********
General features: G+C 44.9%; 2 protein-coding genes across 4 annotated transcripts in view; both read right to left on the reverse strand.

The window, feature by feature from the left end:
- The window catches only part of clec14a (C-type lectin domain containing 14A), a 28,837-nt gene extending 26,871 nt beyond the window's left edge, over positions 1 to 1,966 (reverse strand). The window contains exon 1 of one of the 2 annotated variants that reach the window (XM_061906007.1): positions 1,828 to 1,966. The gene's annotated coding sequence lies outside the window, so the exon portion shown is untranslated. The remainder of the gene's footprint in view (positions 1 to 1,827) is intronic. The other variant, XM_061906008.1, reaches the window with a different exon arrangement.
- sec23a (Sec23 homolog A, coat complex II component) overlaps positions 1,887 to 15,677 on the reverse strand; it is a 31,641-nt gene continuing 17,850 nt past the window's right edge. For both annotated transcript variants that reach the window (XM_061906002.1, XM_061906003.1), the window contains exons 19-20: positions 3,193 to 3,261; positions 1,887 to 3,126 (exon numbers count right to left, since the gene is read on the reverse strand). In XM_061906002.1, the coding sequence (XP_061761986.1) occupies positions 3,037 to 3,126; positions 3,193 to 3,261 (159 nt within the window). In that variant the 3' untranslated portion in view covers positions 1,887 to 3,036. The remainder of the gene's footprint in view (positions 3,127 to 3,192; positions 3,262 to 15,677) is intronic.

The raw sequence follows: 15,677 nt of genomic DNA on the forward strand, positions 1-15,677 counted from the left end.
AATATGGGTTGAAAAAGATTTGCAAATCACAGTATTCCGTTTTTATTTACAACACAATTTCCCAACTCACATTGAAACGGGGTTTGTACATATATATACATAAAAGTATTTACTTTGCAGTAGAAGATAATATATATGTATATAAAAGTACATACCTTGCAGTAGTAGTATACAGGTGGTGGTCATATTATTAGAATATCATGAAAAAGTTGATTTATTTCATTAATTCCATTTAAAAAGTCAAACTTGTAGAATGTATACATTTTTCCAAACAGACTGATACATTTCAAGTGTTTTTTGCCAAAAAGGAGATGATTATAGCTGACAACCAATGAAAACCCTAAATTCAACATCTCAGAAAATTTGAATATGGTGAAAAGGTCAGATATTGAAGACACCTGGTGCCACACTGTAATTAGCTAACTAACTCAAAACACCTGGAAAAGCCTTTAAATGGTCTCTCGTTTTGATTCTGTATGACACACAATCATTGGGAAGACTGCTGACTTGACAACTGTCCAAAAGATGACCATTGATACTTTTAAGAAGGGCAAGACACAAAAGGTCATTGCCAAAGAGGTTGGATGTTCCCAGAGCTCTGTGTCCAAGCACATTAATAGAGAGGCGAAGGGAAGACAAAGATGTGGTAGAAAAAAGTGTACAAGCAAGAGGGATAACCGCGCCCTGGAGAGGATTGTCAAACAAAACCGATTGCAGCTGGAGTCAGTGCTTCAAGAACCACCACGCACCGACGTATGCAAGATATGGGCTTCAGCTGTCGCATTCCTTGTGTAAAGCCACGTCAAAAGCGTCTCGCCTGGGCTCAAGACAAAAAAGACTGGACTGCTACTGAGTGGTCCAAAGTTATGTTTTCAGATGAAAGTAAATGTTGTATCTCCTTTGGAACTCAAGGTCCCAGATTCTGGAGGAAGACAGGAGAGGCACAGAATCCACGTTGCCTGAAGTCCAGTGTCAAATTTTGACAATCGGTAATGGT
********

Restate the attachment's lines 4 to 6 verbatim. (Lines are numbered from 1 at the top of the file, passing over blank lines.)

- sec23a (Sec23 homolog A, coat complex II component) overlaps positions 1,887 to 15,677 on the reverse strand; it is a 31,641-nt gene continuing 17,850 nt past the window's right edge. For both annotated transcript variants that reach the window (XM_061906002.1, XM_061906003.1), the window contains exons 19-20: positions 3,193 to 3,261; positions 1,887 to 3,126 (exon numbers count right to left, since the gene is read on the reverse strand). In XM_061906002.1, the coding sequence (XP_061761986.1) occupies positions 3,037 to 3,126; positions 3,193 to 3,261 (159 nt within the window). In that variant the 3' untranslated portion in view covers positions 1,887 to 3,036. The remainder of the gene's footprint in view (positions 3,127 to 3,192; positions 3,262 to 15,677) is intronic.

The raw sequence follows: 15,677 nt of genomic DNA on the forward strand, positions 1-15,677 counted from the left end.
AATATGGGTTGAAAAAGATTTGCAAATCACAGTATTCCGTTTTTATTTACAACACAATTTCCCAACTCACATTGAAACGGGGTTTGTACATATATATACATAAAAGTATTTACTTTGCAGTAGAAGATAATATATATGTATATAAAAGTACATACCTTGCAGTAGTAGTATACAGGTGGTGGTCATATTATTAGAATATCATGAAAAAGTTGATTTATTTCATTAATTCCATTTAAAAAGTCAAACTTGTAGAATGTATACATTTTTCCAAACAGACTGATACATTTCAAGTGTTTTTTGCCAAAAAGGAGATGATTATAGCTGACAACCAATGAAAACCCTAAATTCAACATCTCAGAAAATTTGAATATGGTGAAAAGGTCAGATATTGAAGACACCTGGTGCCACACTGTAATTAGCTAACTAACTCAAAACACCTGGAAAAGCCTTTAAATGGTCTCTCGTTTTGATTCTGTATGACACACAATCATTGGGAAGACTGCTGACTTGACAACTGTCCAAAAGATGACCATTGATACTTTTAAGAAGGGCAAGACACAAAAGGTCATTGCCAAAGAGGTTGGATGTTCCCAGAGCTCTGTGTCCAAGCACATTAATAGAGAGGCGAAGGGAAGACAAAGATGTGGTAGAAAAAAGTGTACAAGCAAGAGGGATAACCGCGCCCTGGAGAGGATTGTCAAACAAAACCGATTGCAGCTGGAGTCAGTGCTTCAAGAACCACCACGCACCGACGTATGCAAGATATGGGCTTCAGCTGTCGCATTCCTTGTGTAAAGCCACGTCAAAAGCGTCTCGCCTGGGCTCAAGACAAAAAAGACTGGACTGCTACTGAGTGGTCCAAAGTTATGTTTTCAGATGAAAGTAAATGTTGTATCTCCTTTGGAACTCAAGGTCCCAGATTCTGGAGGAAGACAGGAGAGGCACAGAATCCACGTTGCCTGAAGTCCAGTGTCAAATTTTGACAATCGGTAATGGT